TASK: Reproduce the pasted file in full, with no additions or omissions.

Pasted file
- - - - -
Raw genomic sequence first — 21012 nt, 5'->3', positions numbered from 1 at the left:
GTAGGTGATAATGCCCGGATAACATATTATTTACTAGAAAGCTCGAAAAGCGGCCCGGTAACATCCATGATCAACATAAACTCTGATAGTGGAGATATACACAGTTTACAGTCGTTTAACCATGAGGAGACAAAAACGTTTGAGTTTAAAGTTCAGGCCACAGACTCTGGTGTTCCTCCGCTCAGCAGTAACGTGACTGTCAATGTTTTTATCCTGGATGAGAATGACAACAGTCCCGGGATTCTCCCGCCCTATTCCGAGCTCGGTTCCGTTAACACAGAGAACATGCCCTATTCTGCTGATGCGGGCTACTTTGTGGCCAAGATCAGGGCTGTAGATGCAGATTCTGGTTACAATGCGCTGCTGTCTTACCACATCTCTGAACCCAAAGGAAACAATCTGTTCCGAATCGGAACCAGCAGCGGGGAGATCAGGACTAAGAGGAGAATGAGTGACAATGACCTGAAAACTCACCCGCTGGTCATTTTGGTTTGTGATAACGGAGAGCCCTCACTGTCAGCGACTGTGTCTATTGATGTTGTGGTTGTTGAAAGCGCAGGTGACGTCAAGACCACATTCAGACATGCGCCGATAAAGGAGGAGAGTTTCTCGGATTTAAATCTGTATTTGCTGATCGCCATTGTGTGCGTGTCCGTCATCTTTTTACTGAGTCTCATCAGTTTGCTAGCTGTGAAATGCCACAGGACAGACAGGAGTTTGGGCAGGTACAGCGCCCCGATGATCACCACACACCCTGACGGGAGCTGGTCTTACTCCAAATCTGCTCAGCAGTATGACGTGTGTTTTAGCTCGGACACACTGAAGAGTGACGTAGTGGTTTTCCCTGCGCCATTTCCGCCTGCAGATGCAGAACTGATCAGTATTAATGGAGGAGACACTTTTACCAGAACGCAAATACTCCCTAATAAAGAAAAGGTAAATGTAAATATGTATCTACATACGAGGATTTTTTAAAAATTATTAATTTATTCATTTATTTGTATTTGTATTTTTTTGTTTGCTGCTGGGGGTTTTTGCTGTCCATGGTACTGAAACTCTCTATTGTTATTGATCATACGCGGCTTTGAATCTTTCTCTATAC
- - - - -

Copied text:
Raw genomic sequence first — 21012 nt, 5'->3', positions numbered from 1 at the left:
GTAGGTGATAATGCCCGGATAACATATTATTTACTAGAAAGCTCGAAAAGCGGCCCGGTAACATCCATGATCAACATAAACTCTGATAGTGGAGATATACACAGTTTACAGTCGTTTAACCATGAGGAGACAAAAACGTTTGAGTTTAAAGTTCAGGCCACAGACTCTGGTGTTCCTCCGCTCAGCAGTAACGTGACTGTCAATGTTTTTATCCTGGATGAGAATGACAACAGTCCCGGGATTCTCCCGCCCTATTCCGAGCTCGGTTCCGTTAACACAGAGAACATGCCCTATTCTGCTGATGCGGGCTACTTTGTGGCCAAGATCAGGGCTGTAGATGCAGATTCTGGTTACAATGCGCTGCTGTCTTACCACATCTCTGAACCCAAAGGAAACAATCTGTTCCGAATCGGAACCAGCAGCGGGGAGATCAGGACTAAGAGGAGAATGAGTGACAATGACCTGAAAACTCACCCGCTGGTCATTTTGGTTTGTGATAACGGAGAGCCCTCACTGTCAGCGACTGTGTCTATTGATGTTGTGGTTGTTGAAAGCGCAGGTGACGTCAAGACCACATTCAGACATGCGCCGATAAAGGAGGAGAGTTTCTCGGATTTAAATCTGTATTTGCTGATCGCCATTGTGTGCGTGTCCGTCATCTTTTTACTGAGTCTCATCAGTTTGCTAGCTGTGAAATGCCACAGGACAGACAGGAGTTTGGGCAGGTACAGCGCCCCGATGATCACCACACACCCTGACGGGAGCTGGTCTTACTCCAAATCTGCTCAGCAGTATGACGTGTGTTTTAGCTCGGACACACTGAAGAGTGACGTAGTGGTTTTCCCTGCGCCATTTCCGCCTGCAGATGCAGAACTGATCAGTATTAATGGAGGAGACACTTTTACCAGAACGCAAATACTCCCTAATAAAGAAAAGGTAAATGTAAATATGTATCTACATACGAGGATTTTTTAAAAATTATTAATTTATTCATTTATTTGTATTTGTATTTTTTTGTTTGCTGCTGGGGGTTTTTGCTGTCCATGGTACTGAAACTCTCTATTGTTATTGATCATACGCGGCTTTGAATCTTTCTCTATAC